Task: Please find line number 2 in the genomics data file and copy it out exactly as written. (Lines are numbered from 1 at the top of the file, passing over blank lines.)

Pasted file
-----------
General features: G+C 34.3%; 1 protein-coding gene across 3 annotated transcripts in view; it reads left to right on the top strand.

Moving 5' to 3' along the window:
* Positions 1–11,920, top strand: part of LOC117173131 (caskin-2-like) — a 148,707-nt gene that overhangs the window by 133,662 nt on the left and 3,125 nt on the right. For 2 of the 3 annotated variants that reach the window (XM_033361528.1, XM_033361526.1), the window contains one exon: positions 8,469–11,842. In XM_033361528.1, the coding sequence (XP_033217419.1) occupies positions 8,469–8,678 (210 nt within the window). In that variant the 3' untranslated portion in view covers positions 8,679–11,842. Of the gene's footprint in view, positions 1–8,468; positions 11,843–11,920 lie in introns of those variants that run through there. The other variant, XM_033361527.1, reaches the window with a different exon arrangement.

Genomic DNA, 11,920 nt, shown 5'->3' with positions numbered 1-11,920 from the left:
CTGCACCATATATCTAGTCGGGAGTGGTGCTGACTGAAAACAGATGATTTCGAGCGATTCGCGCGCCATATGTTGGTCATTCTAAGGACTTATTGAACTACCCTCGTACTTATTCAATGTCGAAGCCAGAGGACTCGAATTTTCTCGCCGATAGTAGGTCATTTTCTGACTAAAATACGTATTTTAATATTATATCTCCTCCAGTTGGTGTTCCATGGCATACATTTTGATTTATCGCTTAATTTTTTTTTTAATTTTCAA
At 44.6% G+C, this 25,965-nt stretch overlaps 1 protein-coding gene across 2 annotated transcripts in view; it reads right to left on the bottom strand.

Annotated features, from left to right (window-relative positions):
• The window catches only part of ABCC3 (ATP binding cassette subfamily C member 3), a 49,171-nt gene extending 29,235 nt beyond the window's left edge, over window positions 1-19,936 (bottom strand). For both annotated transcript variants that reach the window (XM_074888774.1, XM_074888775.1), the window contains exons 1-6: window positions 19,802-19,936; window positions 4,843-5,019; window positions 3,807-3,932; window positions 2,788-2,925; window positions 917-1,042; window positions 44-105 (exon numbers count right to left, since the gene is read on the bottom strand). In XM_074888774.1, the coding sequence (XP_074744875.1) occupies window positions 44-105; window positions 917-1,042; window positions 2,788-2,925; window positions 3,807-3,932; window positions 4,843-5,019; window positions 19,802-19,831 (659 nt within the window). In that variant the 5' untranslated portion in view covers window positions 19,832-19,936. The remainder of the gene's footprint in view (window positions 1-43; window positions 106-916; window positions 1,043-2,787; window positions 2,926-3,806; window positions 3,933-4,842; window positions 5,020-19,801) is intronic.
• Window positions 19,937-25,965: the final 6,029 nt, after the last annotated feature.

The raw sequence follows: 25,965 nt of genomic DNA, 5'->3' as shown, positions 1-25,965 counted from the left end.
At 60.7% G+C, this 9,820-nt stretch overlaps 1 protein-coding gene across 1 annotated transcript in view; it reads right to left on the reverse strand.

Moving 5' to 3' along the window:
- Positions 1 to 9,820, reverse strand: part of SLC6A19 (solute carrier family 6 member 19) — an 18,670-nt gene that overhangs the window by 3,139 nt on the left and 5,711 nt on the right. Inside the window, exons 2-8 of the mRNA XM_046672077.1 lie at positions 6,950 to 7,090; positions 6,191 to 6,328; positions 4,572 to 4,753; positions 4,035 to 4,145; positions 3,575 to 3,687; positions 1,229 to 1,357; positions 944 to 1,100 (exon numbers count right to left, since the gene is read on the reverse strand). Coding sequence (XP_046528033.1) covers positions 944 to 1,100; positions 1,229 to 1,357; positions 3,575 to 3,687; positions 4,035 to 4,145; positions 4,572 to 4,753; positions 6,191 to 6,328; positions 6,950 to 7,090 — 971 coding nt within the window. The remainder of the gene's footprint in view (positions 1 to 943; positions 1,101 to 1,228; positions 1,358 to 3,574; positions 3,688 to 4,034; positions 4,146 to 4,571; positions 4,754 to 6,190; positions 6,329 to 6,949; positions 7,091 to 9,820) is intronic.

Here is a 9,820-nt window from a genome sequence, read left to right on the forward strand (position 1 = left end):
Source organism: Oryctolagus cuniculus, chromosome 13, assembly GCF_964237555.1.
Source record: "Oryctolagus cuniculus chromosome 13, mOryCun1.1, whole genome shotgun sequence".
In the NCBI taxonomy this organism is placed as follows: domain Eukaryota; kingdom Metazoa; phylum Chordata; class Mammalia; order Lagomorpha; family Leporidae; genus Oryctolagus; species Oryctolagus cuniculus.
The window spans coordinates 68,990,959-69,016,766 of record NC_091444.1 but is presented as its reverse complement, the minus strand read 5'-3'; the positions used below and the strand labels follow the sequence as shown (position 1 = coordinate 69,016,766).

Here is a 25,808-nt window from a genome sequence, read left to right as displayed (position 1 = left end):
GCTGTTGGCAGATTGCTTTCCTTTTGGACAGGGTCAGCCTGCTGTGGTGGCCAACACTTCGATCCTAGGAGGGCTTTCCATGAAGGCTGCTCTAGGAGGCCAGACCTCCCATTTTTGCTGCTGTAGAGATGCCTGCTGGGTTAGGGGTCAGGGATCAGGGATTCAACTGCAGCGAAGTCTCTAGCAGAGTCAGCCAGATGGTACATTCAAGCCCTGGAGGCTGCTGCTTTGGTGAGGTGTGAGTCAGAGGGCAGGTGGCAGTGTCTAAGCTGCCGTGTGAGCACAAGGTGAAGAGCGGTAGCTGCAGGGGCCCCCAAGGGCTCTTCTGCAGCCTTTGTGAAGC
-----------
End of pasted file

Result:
Moving 5' to 3' along the window: